White Collar Worker

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White Collar Worker

An office worker, especially an educated or respected one. White collar works include (but are not limited to) clerical employees, salespersons, retail managers, bankers and so forth. White collar workers are usually salaried (though many others work primarily on commission). White collar workers contrast with blue collar workers, who generally perform manual labor of some kind and/or have less education. Stereotypically, white collar workers earn more than blue collar workers, but this varies by job, industry and experience.
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Under this calculus of honor, the carpenter threatened with losing his house was as deeply threatened as was the white-collar worker in similar straights--if not more so.
The hypothesis that white-collar workers would be far more advanced in the shift toward Spanish is supported by the results.
He presents a compelling argument for the idea that white-collar workers should want to reconstruct the attitudes society holds toward traditional laborers.
The results are reported in Table 3 and show that the largest employment effects are obtained from reducing workers' nonwage labor costs, especially for white-collar workers.
That Reich was known for exploiting the play of metal against fabric in many of her designs is obviously pertinent, but Havel's intention seems also to be an acknowledgement of her as someone who, like those white-collar workers referenced elsewhere, labored long and hard for scant recognition.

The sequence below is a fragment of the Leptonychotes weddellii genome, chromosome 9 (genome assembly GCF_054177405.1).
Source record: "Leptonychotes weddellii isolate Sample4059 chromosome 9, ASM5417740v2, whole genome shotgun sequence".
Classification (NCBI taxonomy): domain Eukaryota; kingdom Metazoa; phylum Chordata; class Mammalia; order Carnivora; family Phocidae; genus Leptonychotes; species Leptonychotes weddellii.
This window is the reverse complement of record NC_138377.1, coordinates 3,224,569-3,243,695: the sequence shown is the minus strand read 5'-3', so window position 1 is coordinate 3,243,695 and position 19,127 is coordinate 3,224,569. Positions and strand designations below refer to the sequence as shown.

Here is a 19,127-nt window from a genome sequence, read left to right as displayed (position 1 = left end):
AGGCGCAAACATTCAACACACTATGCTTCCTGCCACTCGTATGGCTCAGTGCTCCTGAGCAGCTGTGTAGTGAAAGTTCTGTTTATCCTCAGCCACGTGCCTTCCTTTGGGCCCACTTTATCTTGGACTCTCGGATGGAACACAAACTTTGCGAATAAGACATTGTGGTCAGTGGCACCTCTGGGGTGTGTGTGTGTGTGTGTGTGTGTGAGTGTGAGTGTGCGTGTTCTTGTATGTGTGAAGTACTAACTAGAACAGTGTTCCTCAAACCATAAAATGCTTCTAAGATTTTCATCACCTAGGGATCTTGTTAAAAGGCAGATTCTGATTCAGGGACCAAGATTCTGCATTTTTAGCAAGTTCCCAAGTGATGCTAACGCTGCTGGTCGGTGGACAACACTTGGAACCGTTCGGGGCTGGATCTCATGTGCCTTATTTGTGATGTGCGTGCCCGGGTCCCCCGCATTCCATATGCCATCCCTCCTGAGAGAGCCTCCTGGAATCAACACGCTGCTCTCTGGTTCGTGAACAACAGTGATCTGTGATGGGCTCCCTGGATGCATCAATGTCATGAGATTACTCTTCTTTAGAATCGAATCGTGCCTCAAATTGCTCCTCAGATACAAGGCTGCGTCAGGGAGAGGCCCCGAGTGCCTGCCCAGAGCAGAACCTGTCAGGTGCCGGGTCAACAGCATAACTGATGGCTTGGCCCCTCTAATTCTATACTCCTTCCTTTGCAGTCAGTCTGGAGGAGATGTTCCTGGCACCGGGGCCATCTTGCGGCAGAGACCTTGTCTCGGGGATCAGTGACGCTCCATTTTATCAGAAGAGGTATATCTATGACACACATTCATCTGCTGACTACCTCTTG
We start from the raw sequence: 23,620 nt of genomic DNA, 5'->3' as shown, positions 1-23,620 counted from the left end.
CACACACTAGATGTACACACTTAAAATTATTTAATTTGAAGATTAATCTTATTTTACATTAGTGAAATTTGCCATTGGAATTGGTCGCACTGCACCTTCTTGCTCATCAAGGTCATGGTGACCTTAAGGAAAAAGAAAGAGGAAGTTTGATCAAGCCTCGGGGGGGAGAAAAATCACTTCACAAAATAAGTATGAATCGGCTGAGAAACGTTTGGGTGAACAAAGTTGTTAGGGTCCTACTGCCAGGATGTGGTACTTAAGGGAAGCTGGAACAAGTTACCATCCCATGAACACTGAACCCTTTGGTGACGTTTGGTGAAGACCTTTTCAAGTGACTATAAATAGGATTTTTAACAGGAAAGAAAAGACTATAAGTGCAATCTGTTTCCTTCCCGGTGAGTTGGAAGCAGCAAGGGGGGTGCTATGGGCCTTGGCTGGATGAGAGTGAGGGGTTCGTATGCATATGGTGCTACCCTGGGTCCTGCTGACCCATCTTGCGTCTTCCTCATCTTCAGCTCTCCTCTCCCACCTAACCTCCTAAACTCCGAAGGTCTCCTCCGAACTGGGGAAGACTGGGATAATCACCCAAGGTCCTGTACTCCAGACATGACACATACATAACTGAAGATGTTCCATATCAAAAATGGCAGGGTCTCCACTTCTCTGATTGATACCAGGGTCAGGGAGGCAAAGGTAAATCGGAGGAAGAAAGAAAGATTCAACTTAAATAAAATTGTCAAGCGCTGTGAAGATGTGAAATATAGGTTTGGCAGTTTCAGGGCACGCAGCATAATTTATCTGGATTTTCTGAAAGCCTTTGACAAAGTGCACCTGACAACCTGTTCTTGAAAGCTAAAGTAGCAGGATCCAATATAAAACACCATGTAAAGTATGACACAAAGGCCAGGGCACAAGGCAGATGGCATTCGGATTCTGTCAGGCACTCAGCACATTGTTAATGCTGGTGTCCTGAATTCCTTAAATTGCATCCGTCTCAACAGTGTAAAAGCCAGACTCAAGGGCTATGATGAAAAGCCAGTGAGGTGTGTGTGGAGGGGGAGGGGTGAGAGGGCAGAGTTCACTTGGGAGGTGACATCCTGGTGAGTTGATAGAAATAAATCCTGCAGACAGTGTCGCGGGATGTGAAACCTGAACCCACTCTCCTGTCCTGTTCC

Data from former white-collar workers, however, suggest that retirement even at 65 years of age can be disappointingly empty and that a return to work is desirable (Macdonald, Brown, & Buchanan, 2001).
Using apprenticeship programs or technical schools, males became skilled workers and sometimes white-collar workers.
Researchers found that almost a fifth - 18 per cent - of vocational workers are happy in their work, compared to ten per cent of white-collar workers.
15% of managers and professionals said they had been bullied compared with 10% of skilled white-collar workers, 11% of skilled blue-collar workers and 9% of unskilled workers , with men and women equally likely to be victims.
On the other hand, just under half of Kinsey's male interviewees were white-collar workers, which he overrepresented as a percent of the population in the late 1940s.
It would make white-collar workers earning up to $100,000 eligible for overtime unless they meet certain qualifications as executive, professional, administrative, computer or outside sales employees.
Its study of happiness in the workplace found tradesmen and women were twice as likely to be ``extremely happy'' in their jobs compared to white-collar workers -a term generally given to office workers.